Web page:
Update – UIAA Safety commission tackles via ferrata, bolts and rope standards in Chamonix, France

Editor’s Note: The UIAA Safety Commission met recently in Chamonix, France. Commission president Dave Custer filed this update from the meeting.

The UIAA Safety Commission completed work on several pending issues such as ropes and bolt standards and accelerated work on the time-sensitive subject of energy absorbing systems for via ferrata (VF-EAS) at this year’s meeting in Chamonix France.

To accelerate the VF-EAS work, a fifth of the meeting was devoted to a joint UIAA Safety Commission/European Standards Committee (CEN) Working Group (CEN/TC 136 WG5) session to identify consensus and disagreement points in preparation for the June CEN WG meeting.

Via Ferrata

This joint work is a follow-up of the Feb joint UIAA/CEN session that was precipitated by a fatal accident last August in Ottenalm, Austria, and subsequent testing that revealed the alarming interaction of the nylon strength member in combination with elastic fibers, which may be accelerated by the presence of grit.

The issue is of significant importance both to VF-EAS users and to manufacturers, and although progress was made, the many interrelated concerns that must be addressed in a VF-EAS standard continue to require further deliberation.

Climbing Anchors

The most significant standards work addressed at the meeting was the revision of the existing standard to include a classification system for the resistance to corrosion and stress corrosion cracking (SCC) of anchors. When finished, this will allow climbers to select an anchor to match their climbing area in order to give them the desired resistance to corrosion and SCC, and to have a reasonable expectation of a long working life: ideally at least 50 years.

The first area addressed was the Class 1 climbing location, that attacks most anchors: Thailand coastal limestone/karst is an example. The UIAA is looking at using a form of the ASTM G36 boiling magnesium chloride salt test to differentiate between anchors that are resistant to this type of environment. The next areas to be looked at will be locations that can suffer SCC and corrosion but are not as aggressive as Class 1. The Corrosion Working Group will specify several other classes that will address:

environments in which SCC is not a factor – but other forms of corrosion are
indoor environments where corrosion is negligible

Rope standard

The other significant standards work is the follow-up to the sharp edge standard that was suspended in 2004. The new addition to UIAA 101, the dynamic rope standard,” is a method for measuring the energy that a rope can absorb during a fall over a smooth, small-radius edge.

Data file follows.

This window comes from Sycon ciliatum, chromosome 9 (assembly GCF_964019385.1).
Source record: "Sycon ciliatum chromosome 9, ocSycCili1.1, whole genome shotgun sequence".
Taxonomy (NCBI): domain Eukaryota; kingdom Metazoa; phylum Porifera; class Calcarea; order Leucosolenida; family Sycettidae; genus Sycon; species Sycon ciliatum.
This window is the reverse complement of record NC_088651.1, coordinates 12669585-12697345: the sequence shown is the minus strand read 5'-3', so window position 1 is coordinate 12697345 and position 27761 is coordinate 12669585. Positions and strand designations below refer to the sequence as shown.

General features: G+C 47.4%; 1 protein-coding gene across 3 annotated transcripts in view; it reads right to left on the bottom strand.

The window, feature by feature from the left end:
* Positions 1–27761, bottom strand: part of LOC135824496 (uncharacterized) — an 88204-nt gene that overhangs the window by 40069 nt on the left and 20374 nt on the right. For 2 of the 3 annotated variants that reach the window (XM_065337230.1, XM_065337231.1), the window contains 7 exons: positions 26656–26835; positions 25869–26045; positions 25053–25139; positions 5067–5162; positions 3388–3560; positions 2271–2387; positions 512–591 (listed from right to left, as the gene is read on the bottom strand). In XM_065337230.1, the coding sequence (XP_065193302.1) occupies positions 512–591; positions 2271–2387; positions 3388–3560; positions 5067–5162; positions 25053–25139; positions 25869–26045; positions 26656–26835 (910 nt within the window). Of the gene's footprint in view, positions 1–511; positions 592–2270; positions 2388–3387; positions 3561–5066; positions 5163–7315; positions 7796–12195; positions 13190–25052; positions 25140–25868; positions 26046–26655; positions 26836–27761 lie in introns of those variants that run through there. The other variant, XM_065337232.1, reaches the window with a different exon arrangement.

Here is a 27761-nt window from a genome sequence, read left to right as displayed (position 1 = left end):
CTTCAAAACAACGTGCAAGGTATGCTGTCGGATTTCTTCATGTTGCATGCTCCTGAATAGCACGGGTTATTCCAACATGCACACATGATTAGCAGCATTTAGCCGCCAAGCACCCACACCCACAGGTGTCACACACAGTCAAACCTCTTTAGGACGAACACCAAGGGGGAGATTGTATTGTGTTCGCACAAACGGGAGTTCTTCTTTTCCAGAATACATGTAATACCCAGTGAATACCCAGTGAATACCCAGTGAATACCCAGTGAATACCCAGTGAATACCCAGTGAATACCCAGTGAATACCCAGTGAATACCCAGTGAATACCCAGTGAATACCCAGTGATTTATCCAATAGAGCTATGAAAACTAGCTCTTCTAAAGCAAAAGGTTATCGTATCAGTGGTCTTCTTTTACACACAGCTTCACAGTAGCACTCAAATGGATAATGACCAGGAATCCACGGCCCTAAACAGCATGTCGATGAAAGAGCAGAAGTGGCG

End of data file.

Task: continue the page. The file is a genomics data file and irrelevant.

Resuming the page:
The current test does not mimic the conditions that might result during a climbing fall; instead, the 120 kg steel mass (roughly “equivalent” to a 315 lb climber) executes a UIAA fall with the rope tightly clamped next to the “edge,” which is a 0.75 mm radius curve with 2.4 µm surface roughness.

This edge better approximates a carabiner’s wire gate than any genuinely sharp edge that might be found on a cliff. The objective of standardizing this test is to provide a uniform measure of a rope’s performance so that this performance can be improved in the future. In the tests performed during the development of this standard, high performing ropes were capable of sustaining 30% more energy than low performing ropes; even so, all these ropes would surely sever if loaded by a falling climber over a natural rock edge during fall arrest.

The utility of this energy absorption measure to the climber is not immediate, additional information that might be available on the rope’s hangtag but a long-term (perhaps decades) effort to improve the rope’s resistance to cutting over an edge.

In addition to these major accomplishments, the 2013 Safety Commission meeting has defined a test for the dry treatment of climbing ropes and a test to ensure the security of harnesses in the event of a head-first fall. Work continues on a snow picket standard and a temperature range for the testing of climbing protection made from novel materials.

About the UIAA Safety Commission

The UIAA Safety Commission is made up national delegates from alpine clubs, manufacturers who submit to the UIAA Safety Standard and UIAA laboratories which conduct safety tests on behalf of the commission. The commission maintains a database of certified equipment and recalls.The UIAA was founded in 1932 and has 80 member associations in 50 countries representing about 1.3 million people.

Press contacts: Please email safetylabel@theuiaa.org

Author: Dave Custer has served as the American Alpine Club’s delegate on the UIAA Safety Commission since 2003. In addition to UIAA standards work, he has contributed to the development of standards for climbing equipment and climbing gym structures by participating on both the ASTM Committee F08 on Sports Equipment and Facilities and the CWA Engineering Standards Committee. He teaches at MIT, under the auspices of both the Experimental Study Group and the Comparative Media Studies/Writing Program. He entrains climbing into academia by supervising student research and has published papers on climbing equipment in the sports engineering literature. When not at work or deliberating climbing equipment standards, he can be found outside climbing.